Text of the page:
Most noteworthy of Art Nouveau jewelry materials is the generous use of enamel—distinctively employing the use of plique-a-jour enamel to confer a delicate stained glass effect. Enamel starts out as a powdered colored glass that, when heated, can be employed many different ways. In plique-a-jour enamel (French for “letting in daylight”) vitreous enamel is confined within wire cells, as with cloisonné enamel, but without a backing, providing a translucent see-through or window effect. This technique was perfect for rendering winged female forms or creating landscape pieces. A variant of plique-a-jour enamel is cabochonné, whereby layers of translucent enamel are built up to impart a rounded effect, as with a cabochon cut precious stone. On larger surface areas, champlevé enamel was often employed. This technique of enameling is produced by hollowing out a metal background and filling the resultant negative space with colored enamel. Basse-taille enamel, whereby a hand engraved patterned ground is covered with translucent colored enamel, was also commonly used. Glass itself was also a popular material found in Art Nouveau jewelry; with a polished or frosted matte finish known as pate de vere, it provided subtle effects in cast or cut glass. The soft colors of enamel enhanced by the intense color of accompanying gemstones provided very effective designs in jewelry.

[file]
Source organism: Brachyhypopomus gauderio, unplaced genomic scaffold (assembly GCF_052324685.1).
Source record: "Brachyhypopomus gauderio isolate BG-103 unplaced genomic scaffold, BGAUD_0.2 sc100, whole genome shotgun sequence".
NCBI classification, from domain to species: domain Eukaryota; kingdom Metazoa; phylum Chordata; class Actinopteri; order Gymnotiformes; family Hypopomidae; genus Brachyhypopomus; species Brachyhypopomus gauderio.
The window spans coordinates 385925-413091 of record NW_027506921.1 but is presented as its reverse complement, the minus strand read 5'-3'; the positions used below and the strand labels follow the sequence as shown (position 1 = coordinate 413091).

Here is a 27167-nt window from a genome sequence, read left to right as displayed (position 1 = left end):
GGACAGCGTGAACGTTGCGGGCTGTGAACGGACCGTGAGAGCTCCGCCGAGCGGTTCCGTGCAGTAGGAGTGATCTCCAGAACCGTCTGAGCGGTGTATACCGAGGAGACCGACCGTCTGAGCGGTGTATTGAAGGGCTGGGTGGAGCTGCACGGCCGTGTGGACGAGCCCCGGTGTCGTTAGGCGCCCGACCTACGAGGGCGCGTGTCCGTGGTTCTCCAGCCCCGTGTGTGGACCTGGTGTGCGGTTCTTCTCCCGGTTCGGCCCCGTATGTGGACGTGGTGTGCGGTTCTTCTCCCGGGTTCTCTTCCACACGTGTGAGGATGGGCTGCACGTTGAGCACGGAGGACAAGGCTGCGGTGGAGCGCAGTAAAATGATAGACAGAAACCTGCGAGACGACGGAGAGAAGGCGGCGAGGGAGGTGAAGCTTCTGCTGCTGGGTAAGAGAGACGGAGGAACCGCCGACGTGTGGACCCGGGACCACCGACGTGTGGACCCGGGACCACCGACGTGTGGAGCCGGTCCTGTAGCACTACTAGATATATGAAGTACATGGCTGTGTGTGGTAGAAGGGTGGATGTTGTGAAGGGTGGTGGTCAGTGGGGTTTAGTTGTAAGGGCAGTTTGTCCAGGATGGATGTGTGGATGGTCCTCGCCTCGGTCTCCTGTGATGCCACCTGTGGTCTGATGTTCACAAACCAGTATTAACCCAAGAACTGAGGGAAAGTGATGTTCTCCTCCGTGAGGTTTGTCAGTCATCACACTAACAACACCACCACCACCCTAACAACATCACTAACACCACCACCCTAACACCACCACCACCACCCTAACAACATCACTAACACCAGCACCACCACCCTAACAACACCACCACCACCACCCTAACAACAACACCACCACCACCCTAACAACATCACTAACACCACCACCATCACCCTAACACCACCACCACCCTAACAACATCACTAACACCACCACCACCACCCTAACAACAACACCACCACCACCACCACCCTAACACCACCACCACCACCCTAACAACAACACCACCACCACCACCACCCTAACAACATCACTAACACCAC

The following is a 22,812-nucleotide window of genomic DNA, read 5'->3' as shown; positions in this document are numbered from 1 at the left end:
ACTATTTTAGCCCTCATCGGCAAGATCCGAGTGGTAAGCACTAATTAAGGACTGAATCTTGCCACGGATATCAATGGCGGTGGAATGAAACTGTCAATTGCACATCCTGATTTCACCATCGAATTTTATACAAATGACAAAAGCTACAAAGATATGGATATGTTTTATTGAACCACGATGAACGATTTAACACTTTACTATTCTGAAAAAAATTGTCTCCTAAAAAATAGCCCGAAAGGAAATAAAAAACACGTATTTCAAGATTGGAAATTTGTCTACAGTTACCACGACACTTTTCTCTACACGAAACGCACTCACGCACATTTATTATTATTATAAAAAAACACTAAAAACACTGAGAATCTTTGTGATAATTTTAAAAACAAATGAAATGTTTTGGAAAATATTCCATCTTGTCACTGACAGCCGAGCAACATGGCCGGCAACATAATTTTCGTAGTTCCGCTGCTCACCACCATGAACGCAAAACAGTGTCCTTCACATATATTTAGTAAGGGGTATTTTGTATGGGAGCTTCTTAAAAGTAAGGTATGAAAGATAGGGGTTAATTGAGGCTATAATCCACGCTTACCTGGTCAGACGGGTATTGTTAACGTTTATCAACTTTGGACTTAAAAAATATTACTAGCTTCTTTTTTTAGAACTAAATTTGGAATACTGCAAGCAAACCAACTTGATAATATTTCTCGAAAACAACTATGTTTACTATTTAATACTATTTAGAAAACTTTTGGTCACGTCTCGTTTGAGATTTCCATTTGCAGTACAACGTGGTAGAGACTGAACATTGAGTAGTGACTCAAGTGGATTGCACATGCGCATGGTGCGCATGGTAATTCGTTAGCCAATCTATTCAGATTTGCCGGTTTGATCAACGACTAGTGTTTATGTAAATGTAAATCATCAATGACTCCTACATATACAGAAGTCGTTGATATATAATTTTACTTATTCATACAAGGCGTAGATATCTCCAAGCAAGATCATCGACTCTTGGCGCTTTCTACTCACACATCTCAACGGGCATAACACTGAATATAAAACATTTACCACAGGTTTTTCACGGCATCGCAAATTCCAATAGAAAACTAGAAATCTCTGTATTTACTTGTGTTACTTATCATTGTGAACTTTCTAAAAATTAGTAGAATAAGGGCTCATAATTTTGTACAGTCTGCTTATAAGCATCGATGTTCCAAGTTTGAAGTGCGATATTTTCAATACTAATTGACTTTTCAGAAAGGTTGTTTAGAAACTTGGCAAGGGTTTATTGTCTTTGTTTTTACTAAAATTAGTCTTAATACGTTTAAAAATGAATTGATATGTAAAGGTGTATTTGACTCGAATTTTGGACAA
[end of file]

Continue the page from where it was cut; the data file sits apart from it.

Favorite Art Nouveau Materials
Favored materials were sought after more for their effect rather than for their value or opulence. Diamonds were relegated to serving as accent stones. Translucent and cabochon cut stones, like moonstone and opal, suited the mystical flavor of these jewels, and baroque pearls were often used as drops or finials to pendants or earrings. Also in common with the Arts and Crafts movement was a preference for cabochon cut stones over faceted stones. Inexpensive materials, particularly horn and ivory, were used to great effect and are frequently found carved and/or stained. Metal medallions were another popular Art Nouveau jewel, usually French in origin. These medallions would be used as pendants or brooches and were usually in the form of figurative bas reliefs.
Noted Art Nouveau Artists and Jewelers
Pre-eminent among jewelers during this period is René Lalique. Later famous for his art glass, Lalique began as a jeweler at Maison de l’Art Nouveau, the gallery owned by Seigfried Bing in Paris, France, and for which the name of this style was originally coined. Bing’s gallery was designed by Henry van de Velde, a well-known German architect working in the Art Nouveau style, and this popular and innovative gallery featured a number of jewelry designers that became recognized for their Art Nouveau jewels. These alumni included Edward Colonna (formerly of Tiffany & Co.) and Henri Vever, another celebrated jeweler who was also the author of an important three-volume set on fin-de-siècle (turn of the century) jewelry design. The Spanish Alphonse Mucha was a major influence on the Art Nouveau style in general, and worked with the Spanish jewelry firm Masriera to create delicate plique-a-jour jewels that are once again being created in the 21st century. In America, Louis Comfort Tiffany, of Tiffany & Company, mirrored the career of Lalique in France, beginning with artistic Art Nouveau style jewelry and then graduating on to art glass.
All Images by Ernst Faerber